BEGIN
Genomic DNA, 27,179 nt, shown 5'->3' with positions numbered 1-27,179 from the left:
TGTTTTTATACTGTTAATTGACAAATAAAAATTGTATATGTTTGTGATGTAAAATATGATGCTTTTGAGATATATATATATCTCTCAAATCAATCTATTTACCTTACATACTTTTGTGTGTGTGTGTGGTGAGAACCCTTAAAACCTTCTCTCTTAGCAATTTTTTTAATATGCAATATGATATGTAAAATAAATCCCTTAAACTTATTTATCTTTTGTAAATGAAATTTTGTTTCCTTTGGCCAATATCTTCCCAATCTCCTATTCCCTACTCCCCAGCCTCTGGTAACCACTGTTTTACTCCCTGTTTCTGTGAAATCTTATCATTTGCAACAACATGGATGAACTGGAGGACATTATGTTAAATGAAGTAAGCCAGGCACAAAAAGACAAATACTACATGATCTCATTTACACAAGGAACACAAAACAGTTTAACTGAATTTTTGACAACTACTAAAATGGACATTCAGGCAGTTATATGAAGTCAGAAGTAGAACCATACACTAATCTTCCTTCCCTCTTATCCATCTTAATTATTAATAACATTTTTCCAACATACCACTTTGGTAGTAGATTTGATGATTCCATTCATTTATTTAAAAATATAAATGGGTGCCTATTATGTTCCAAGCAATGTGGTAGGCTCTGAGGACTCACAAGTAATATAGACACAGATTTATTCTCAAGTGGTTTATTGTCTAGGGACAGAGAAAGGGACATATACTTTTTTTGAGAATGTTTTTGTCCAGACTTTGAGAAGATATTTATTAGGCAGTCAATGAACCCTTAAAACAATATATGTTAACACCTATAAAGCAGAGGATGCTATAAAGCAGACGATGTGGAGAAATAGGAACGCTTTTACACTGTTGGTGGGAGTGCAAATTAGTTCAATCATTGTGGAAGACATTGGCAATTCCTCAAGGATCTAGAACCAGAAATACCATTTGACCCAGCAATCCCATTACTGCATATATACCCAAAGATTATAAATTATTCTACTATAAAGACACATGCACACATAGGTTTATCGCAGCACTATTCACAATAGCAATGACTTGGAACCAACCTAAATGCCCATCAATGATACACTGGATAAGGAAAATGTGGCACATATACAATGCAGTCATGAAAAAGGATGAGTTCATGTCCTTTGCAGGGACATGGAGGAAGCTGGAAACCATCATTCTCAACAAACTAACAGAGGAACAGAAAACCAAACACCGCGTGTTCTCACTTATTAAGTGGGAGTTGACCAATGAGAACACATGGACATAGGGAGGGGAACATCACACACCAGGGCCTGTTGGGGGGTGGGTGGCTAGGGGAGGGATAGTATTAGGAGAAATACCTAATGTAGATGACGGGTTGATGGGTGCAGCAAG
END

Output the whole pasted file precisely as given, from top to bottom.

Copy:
Genomic DNA, 27,179 nt, shown 5'->3' with positions numbered 1-27,179 from the left:
TGTTTTTATACTGTTAATTGACAAATAAAAATTGTATATGTTTGTGATGTAAAATATGATGCTTTTGAGATATATATATATCTCTCAAATCAATCTATTTACCTTACATACTTTTGTGTGTGTGTGTGGTGAGAACCCTTAAAACCTTCTCTCTTAGCAATTTTTTTAATATGCAATATGATATGTAAAATAAATCCCTTAAACTTATTTATCTTTTGTAAATGAAATTTTGTTTCCTTTGGCCAATATCTTCCCAATCTCCTATTCCCTACTCCCCAGCCTCTGGTAACCACTGTTTTACTCCCTGTTTCTGTGAAATCTTATCATTTGCAACAACATGGATGAACTGGAGGACATTATGTTAAATGAAGTAAGCCAGGCACAAAAAGACAAATACTACATGATCTCATTTACACAAGGAACACAAAACAGTTTAACTGAATTTTTGACAACTACTAAAATGGACATTCAGGCAGTTATATGAAGTCAGAAGTAGAACCATACACTAATCTTCCTTCCCTCTTATCCATCTTAATTATTAATAACATTTTTCCAACATACCACTTTGGTAGTAGATTTGATGATTCCATTCATTTATTTAAAAATATAAATGGGTGCCTATTATGTTCCAAGCAATGTGGTAGGCTCTGAGGACTCACAAGTAATATAGACACAGATTTATTCTCAAGTGGTTTATTGTCTAGGGACAGAGAAAGGGACATATACTTTTTTTGAGAATGTTTTTGTCCAGACTTTGAGAAGATATTTATTAGGCAGTCAATGAACCCTTAAAACAATATATGTTAACACCTATAAAGCAGAGGATGCTATAAAGCAGACGATGTGGAGAAATAGGAACGCTTTTACACTGTTGGTGGGAGTGCAAATTAGTTCAATCATTGTGGAAGACATTGGCAATTCCTCAAGGATCTAGAACCAGAAATACCATTTGACCCAGCAATCCCATTACTGCATATATACCCAAAGATTATAAATTATTCTACTATAAAGACACATGCACACATAGGTTTATCGCAGCACTATTCACAATAGCAATGACTTGGAACCAACCTAAATGCCCATCAATGATACACTGGATAAGGAAAATGTGGCACATATACAATGCAGTCATGAAAAAGGATGAGTTCATGTCCTTTGCAGGGACATGGAGGAAGCTGGAAACCATCATTCTCAACAAACTAACAGAGGAACAGAAAACCAAACACCGCGTGTTCTCACTTATTAAGTGGGAGTTGACCAATGAGAACACATGGACATAGGGAGGGGAACATCACACACCAGGGCCTGTTGGGGGGTGGGTGGCTAGGGGAGGGATAGTATTAGGAGAAATACCTAATGTAGATGACGGGTTGATGGGTGCAGCAAG